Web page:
Part three is taking it completely outside the comfort zone. So far you've only been in a controlled environment (dojo/gym) with people you trust. The next step is to fight at a tournament, but only when you feel reasonably "comfortable" with that. It's never really "comfortable". All fighters are a little bit scared, and that's natural and actually healthy (keeps you focused – it's dangerous to be careless). The hardest and most frightening fight, is your first one. As soon as you've been there a few times, you get used to it.

Sidenote: tournament fighting is not for all. Some people simply don't see the point, and that is fair – however, if this is secretly a dream of yours, you should most definitely pursue it, even if you don't have ambitions to be an elite fighter. Too many martial artists skip tournaments, because they don't believe they are up to it.

However, no matter how courageous and skilled you are, you will one day get hit really hard in the face. It's unavoidable. When that day comes, the important question is how well you handle it. The worst thing you can do is to panic. The best thing you can do (if you are still conscious), is to shrug and settle the score. :)

Be prepared, and good luck!

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Sure, you can get rid of fear through daily practice & meditation.
  • Through daily meditation, your mind will become calm and accurate.
  • Through daily martial arts practicing, you will become
    stronger and healthier.

And finally a calm, accurate, stronger and healthier person will not afraid of anything other than God.

 "Mind and Body are two parts of a coin"
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We're looking for long answers that provide some explanation and context. Don't just give a one-line answer; explain why your answer is right, ideally with citations. Answers that don't include explanations may be removed.

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How would daily practicing and meditation help exactly? Please elaborate. –  THelper Mar 25 '13 at 11:59
    
@THelper elaborated thanks –  deepu Mar 26 '13 at 7:29
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This is a set of assertions, not an objective answer backed by evidence. I accept that the statements are true for you, but SE is about objective answers that are supported by evidence and can be applied generally. –  Mark C. Wallace Mar 26 '13 at 10:45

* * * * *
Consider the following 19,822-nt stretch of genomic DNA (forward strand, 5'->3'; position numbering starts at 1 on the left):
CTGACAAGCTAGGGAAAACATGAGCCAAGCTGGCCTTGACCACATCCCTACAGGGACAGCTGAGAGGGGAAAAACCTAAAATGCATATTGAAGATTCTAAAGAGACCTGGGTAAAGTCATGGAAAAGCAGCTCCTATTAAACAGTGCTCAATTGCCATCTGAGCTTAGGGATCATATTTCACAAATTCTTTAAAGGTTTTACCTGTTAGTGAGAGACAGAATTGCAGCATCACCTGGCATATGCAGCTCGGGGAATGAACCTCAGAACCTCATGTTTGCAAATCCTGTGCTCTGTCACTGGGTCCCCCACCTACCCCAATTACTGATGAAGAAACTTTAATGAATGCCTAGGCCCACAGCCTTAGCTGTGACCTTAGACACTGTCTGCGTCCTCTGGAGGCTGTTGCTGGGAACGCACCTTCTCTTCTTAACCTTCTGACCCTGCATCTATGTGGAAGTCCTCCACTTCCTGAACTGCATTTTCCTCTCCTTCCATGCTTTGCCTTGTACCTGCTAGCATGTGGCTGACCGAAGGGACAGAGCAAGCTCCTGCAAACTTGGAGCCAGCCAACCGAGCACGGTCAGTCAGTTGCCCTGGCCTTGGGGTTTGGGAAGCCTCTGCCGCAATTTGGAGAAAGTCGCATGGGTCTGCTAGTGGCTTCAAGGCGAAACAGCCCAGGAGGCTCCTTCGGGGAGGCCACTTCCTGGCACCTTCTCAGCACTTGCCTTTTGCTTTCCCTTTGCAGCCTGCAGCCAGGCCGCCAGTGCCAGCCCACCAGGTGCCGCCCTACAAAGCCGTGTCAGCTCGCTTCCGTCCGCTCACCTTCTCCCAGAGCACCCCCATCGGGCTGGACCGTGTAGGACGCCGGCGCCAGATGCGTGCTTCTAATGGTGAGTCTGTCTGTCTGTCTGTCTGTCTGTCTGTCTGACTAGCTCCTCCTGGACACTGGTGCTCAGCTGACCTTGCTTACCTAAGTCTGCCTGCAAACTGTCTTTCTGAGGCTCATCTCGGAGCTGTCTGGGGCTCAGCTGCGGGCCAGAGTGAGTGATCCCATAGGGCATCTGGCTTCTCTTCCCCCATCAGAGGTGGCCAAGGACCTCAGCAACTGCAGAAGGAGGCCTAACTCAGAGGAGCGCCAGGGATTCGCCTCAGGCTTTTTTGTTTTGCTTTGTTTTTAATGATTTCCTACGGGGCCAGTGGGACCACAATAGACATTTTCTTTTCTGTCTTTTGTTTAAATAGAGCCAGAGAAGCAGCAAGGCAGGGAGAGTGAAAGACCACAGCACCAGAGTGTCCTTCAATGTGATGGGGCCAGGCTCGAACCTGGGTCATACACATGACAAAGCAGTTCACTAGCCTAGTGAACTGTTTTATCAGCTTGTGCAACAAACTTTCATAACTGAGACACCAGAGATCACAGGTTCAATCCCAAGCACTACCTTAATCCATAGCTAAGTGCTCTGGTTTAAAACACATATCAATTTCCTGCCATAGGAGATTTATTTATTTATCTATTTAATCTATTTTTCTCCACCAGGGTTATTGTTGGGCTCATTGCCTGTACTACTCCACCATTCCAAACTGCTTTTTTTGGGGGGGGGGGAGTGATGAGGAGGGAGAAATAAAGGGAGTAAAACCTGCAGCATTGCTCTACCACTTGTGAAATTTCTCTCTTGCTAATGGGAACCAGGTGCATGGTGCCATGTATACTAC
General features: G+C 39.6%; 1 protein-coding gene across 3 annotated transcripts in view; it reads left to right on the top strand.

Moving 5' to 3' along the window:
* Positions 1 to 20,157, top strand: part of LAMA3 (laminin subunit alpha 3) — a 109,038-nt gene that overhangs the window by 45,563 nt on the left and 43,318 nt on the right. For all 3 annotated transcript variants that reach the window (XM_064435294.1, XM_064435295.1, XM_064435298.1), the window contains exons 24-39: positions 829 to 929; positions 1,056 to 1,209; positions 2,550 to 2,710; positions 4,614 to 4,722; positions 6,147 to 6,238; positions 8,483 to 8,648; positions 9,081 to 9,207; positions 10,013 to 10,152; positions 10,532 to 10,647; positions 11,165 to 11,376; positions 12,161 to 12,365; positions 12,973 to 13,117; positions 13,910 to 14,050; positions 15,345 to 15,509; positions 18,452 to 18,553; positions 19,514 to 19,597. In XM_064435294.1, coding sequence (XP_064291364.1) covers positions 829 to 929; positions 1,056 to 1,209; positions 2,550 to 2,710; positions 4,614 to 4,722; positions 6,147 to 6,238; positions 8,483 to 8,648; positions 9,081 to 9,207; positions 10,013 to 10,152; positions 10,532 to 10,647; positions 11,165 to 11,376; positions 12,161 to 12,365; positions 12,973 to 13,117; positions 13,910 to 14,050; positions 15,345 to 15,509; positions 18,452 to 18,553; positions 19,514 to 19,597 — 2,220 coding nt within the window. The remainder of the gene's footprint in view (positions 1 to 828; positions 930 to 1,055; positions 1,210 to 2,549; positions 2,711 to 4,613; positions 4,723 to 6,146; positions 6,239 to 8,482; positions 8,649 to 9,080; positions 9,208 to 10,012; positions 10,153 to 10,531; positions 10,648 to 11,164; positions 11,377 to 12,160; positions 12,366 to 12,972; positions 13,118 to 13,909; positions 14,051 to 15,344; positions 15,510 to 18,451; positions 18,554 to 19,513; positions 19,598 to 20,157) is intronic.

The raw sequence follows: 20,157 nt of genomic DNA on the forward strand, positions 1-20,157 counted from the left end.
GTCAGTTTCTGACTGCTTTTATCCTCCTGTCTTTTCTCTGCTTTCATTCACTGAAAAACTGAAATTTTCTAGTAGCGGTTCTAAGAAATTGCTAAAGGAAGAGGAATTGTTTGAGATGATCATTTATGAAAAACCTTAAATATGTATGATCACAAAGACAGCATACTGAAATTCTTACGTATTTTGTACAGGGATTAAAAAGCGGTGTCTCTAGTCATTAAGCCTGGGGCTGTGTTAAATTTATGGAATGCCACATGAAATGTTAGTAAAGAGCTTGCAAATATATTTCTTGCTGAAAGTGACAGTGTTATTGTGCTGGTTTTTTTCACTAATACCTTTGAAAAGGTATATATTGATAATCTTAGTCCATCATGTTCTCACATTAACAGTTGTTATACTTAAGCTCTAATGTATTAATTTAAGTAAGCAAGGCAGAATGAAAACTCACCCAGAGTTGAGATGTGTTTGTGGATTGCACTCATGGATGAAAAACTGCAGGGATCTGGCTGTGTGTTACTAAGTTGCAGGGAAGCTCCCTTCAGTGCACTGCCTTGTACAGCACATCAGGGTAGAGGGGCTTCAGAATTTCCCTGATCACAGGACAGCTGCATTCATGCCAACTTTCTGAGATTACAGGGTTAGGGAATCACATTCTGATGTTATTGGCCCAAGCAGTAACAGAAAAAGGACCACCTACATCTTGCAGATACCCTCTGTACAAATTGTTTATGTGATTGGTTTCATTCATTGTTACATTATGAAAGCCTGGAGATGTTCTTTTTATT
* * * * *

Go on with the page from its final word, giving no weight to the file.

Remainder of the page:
@MarkC.Wallace yes, the statements are true for me and I hope this is generally applicable. thanks –  deepu Mar 28 '13 at 5:40

Good old body conditioning / body beating worked for me. First I got a guy with the same height as me to punch me around. I did not defend.

It mostly consisted of

  • Punches to the abdomen (with gloves on)
  • Punches to the chest.
  • Jabs to the face
  • Hooks to the face
  • Slap kicks to the thigh
  • Slaps on my stomach
  • Front kick to the chest
  • Slap kicks on my shoulder

This hurt for a few days, but after a month my body had got used to it. So I upgraded to a tall bloke (So that I did not get intimidated in an actual fight)

Basically you make yourself subconsciously used to get beaten up. I learned this from Kalari, where I was handed weapons on the first day. It seems daunting at first, the instinct of getting hurt/or hurting others just goes away over time.

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Yod Ruerngsa has a section on 'being hit' in Muay Thai - The Art of Fighting.

Here an excerpt:

If you want to evolve and grow as a human being, don't worry about what you'll get from others...learn to give, to try, to extend yourself, and to concentrate on what you're doing to and for others, not on what's being done to or for you. If you want to learn how to box, same thing: don't worry about what others will do to you, learn to give, to try, to extend yourself with effort, and concentrate on what you're doing, not on what's being done to you.